Lamar Jackson threw for five touchdowns en route to a 36.6/33.6 point performance on DraftKings/Fanduel, respectively. Mark Ingram rumbled for a pair of touchdowns and registered 25.7/22.7 fantasy points. DeSean Jackson went off in his Philadelphia debut, scorching the Redskins defense for 38.4/31.4 fantasy points. Mark Andrews and Delanie Walker each recorded 20+ point performances at the depleted tight end position. The 49ers defense picked off Jameis Winston for a touchdown not once but twice to lead all fantasy defenses.

You know what all of these players had in common other than their strong outings? They were all a part of my Week 1 DFS guide (sure, Jameis Winston and Adam Humphries were too, but you can’t win them all, right?), and as you can see, I’m humbly enjoying my overall accuracy. It won me some money, and I hope it did the same for you. Let’s do it again!

Because DraftKings and FanDuel offer different prices for certain players and have a different cash total overall, one option may be better for a certain app than for the other app, and that will be noted. The first price is their DraftKings cost, and the second is the FanDuel cost.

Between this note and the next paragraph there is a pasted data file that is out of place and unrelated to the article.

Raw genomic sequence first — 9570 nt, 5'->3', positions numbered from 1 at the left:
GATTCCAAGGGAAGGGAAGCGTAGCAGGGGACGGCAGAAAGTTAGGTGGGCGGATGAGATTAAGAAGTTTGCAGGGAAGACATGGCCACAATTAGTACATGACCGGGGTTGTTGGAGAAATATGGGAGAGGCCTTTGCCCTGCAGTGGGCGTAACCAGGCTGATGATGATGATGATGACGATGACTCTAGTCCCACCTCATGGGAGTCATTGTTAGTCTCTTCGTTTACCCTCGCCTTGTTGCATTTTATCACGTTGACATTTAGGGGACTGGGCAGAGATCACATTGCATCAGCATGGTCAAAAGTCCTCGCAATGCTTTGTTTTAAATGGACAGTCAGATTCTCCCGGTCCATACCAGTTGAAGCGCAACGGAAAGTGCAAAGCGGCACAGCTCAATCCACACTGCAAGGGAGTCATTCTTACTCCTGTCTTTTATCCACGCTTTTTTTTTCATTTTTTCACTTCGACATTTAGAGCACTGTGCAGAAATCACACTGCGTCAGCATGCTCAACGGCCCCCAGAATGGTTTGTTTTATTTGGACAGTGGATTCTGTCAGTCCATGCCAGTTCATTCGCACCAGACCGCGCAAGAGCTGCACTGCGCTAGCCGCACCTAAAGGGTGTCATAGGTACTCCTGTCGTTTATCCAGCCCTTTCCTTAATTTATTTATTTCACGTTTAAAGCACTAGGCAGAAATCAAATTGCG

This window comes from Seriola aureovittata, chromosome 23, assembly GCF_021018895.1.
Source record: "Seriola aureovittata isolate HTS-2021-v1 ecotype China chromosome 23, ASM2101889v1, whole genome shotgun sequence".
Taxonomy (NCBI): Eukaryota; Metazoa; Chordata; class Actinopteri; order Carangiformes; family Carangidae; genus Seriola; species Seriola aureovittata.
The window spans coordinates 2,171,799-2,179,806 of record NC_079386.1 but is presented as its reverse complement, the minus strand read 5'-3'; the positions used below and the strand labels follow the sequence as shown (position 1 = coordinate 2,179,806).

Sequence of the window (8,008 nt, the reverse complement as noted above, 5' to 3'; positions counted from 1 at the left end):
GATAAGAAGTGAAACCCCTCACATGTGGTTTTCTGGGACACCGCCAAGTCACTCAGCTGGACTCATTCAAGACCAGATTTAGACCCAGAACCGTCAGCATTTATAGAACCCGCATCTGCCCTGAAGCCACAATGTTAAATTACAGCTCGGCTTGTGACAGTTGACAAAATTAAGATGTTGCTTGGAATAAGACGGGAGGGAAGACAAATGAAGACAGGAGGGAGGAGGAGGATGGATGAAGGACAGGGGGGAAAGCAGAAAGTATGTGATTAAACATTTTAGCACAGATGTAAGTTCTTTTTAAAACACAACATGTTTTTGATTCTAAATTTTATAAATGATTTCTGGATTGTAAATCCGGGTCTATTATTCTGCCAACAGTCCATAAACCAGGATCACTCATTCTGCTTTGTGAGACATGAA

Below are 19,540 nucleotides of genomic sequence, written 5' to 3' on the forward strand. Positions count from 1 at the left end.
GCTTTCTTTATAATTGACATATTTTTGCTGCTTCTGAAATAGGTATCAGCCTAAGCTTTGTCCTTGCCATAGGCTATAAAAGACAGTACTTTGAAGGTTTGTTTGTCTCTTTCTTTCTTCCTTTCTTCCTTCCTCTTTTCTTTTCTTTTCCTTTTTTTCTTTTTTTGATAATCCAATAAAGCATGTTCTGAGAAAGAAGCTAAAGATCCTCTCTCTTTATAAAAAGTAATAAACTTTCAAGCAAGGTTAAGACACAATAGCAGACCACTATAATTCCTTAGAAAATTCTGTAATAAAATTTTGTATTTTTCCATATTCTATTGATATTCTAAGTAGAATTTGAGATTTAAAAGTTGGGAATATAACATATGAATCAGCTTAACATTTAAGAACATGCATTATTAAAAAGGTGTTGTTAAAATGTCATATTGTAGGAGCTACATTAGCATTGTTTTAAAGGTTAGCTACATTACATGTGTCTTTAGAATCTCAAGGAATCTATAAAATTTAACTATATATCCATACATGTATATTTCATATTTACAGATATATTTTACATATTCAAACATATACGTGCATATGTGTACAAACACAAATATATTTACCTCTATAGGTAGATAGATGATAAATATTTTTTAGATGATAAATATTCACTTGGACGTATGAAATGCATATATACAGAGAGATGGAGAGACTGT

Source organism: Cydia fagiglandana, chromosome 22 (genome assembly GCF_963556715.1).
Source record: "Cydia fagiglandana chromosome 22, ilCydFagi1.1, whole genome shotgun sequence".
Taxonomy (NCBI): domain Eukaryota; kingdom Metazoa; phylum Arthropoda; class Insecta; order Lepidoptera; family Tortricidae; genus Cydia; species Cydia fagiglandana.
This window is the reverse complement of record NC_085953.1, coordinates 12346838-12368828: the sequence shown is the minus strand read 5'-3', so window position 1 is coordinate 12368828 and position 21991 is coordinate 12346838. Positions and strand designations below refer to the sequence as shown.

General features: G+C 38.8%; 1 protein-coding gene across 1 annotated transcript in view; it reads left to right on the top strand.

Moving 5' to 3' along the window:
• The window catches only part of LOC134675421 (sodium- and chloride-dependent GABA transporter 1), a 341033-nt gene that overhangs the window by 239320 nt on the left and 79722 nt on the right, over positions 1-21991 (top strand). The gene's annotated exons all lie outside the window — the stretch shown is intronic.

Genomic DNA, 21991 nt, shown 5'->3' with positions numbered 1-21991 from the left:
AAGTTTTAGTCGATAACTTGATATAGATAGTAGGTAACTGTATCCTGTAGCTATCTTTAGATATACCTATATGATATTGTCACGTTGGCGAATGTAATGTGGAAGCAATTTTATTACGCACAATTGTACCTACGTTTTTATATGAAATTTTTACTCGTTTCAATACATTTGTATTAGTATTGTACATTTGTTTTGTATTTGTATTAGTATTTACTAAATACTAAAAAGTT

Derek Carr ($5,100/6,600)

This one seems obvious, but so did the Jameis pick last week. However, the Chiefs let Gardner Minshew II set the record for highest completion percentage in a debut, and he piled up nearly 300 yards and a pair of touchdowns in less than a full game of work. Sidenote: read about this guy and his family. It’s awesome. His father named him Gardner II, but there was never a Gardner I? His grandfather wanted to name him Beowolf? Mind-blowing stuff.

Back to Derek Carr. The Raiders offense looked better than everyone expected, and it seems like Tyrell Williams and Darren Waller actually form a competent duo of receiving options for Carr. Josh Jacobs is great, but the Raiders are going to need to pass a lot to keep up with Kansas City. His asking price is really, really low, too, as there are only a handful of starting quarterbacks cheaper than him, and I expect him to perform at a much higher level than what his price would suggest.